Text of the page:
By DREW GILPIN FAUST
he Emancipation Proclamation did not bring freedom to the four million African-Americans who lived in slavery in 1863. Instead, blacks had to claim and define that freedom in tens of thousands of acts of self-assertion during the decades that followed slavery’s legal demise. ”To ‘Joy My Freedom” vividly depicts one neglected aspect of that struggle by focusing on the lives of urban black women, in particular on those who worked as domestic laborers in the post-Civil War South.
Black men have figured far more prominently than black women in historical accounts of the years after emancipation, for not only did men head the great majority of rural households, but it was the enfranchisement of African-American males during Radical Reconstruction that most directly challenged long-lived Southern hierarchies of race and power. Tera W. Hunter, an associate professor of history at Carnegie Mellon University, reminds us, however, that black women were an important political and social force as well.
Hunter’s study grew out of her interest in an Atlanta washerwomen’s strike in 1881. African-Americans flocked to Southern cities in the years after Appomattox, yet even urban centers offered severely limited opportunities. Black women found themselves confined overwhelmingly to domestic labor — by 1880, 98 percent of black female wage earners in Atlanta were domestics — and had to struggle to differentiate their new status as freed people from the oppressive experiences of slavery.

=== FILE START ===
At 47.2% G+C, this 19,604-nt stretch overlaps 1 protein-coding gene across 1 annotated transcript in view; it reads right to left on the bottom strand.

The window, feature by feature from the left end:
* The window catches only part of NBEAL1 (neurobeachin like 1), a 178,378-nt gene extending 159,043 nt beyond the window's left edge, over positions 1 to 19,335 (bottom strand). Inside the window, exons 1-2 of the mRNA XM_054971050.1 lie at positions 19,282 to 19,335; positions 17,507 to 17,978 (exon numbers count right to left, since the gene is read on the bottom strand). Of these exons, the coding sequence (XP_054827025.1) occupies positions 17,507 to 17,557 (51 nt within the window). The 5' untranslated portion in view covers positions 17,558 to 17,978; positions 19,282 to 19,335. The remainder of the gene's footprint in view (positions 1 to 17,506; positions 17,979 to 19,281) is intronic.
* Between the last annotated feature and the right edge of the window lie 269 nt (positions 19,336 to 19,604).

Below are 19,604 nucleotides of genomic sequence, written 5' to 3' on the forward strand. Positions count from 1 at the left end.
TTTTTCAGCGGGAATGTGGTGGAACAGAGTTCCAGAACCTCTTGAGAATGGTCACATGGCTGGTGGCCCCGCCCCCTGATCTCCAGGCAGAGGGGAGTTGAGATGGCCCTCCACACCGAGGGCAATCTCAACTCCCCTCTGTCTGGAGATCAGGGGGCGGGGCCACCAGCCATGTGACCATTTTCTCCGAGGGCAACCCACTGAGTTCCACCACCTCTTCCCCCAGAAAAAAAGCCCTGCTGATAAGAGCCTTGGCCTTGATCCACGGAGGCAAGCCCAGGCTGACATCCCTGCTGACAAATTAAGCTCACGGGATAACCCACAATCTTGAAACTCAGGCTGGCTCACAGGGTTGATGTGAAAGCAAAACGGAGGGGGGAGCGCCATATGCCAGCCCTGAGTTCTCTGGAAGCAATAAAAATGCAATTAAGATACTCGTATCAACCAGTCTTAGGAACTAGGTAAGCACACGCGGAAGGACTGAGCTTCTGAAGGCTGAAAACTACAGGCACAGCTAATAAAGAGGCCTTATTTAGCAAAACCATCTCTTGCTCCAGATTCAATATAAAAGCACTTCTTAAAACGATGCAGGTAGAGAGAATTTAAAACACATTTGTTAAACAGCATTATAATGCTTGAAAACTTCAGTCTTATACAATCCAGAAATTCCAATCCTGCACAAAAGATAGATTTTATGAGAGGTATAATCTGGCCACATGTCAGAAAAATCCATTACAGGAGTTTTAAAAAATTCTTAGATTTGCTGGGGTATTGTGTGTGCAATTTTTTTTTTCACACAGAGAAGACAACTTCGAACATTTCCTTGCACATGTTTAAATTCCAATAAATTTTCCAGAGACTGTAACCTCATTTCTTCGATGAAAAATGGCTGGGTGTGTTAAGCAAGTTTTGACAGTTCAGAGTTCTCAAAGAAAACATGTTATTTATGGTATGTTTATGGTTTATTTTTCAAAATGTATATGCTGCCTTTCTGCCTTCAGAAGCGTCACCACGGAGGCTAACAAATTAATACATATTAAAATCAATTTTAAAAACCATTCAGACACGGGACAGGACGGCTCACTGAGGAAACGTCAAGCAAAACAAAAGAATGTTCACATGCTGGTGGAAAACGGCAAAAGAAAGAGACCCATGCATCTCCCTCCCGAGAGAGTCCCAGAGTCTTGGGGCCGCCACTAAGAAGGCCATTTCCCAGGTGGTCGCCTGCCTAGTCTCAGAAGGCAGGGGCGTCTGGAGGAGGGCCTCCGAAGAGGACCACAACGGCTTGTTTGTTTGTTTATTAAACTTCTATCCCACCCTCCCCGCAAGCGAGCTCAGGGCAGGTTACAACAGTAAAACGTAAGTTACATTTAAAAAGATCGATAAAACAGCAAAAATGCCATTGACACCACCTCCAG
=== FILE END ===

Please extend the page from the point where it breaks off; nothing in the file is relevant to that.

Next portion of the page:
These women devised strategies that included achieving literacy, organizing politically and formalizing marriage ties that had been denied them as slaves. Household workers seeking justice took unauthorized work breaks, feigned illness, ”pan-toted” (appropriated) leftovers from employers’ kitchens to compensate for meager wages and, using their ultimate weapon as free laborers, quit in order to gain respite from jobs that required seven days of seemingly endless labor each week.
In the struggle to create lives of their own, laundresses ranked as the most privileged of domestics, for they did not work or dwell in their employers’ households, instead laboring ”together in communal spaces within their neighborhoods.” Thus, they could serve as community builders. In 1881 this independence and group awareness resulted in the Atlanta washerwomen’s strike, involving more than 3,000 laundresses. Hunter argues that this protest exemplified black women’s effectiveness as political actors in a sphere related to, yet separate from, more conventional electoral politics.
In the years that followed, however, racism and segregation tightened their hold on the urban South, erupting in Atlanta in the brutal race riot of 1906. Hunter shows how black working women countered this growing repression by joining with more elite African-Americans to create voluntary associations that provided desperately needed social services.
Their resistance to the tyranny of Jim Crow assumed a variety of other expressions as well: ”a separate and unequal, but vibrant and distinctive, world of entertainment” that included vaudeville, saloons, sporting events, performances by blues singers like Bessie Smith and, perhaps most significant, dance halls. ”Black dance,” Hunter argues, ”embodied a resistance to the confinement of the body solely to wage work.”
But for all her celebration of struggle and resistance, Hunter ends her story with an admission of defeat: black working women did not achieve the ”liberty and justice” they sought. Instead, World War I provided both the final impetus and the opportunity for thousands of African-American men and women to join the great migration north in a continuing search for the freedom that had been promised half a century before.
Drew Gilpin Faust’s most recent book is ”Mothers of Invention: Women of the Slaveholding South in the American Civil War.”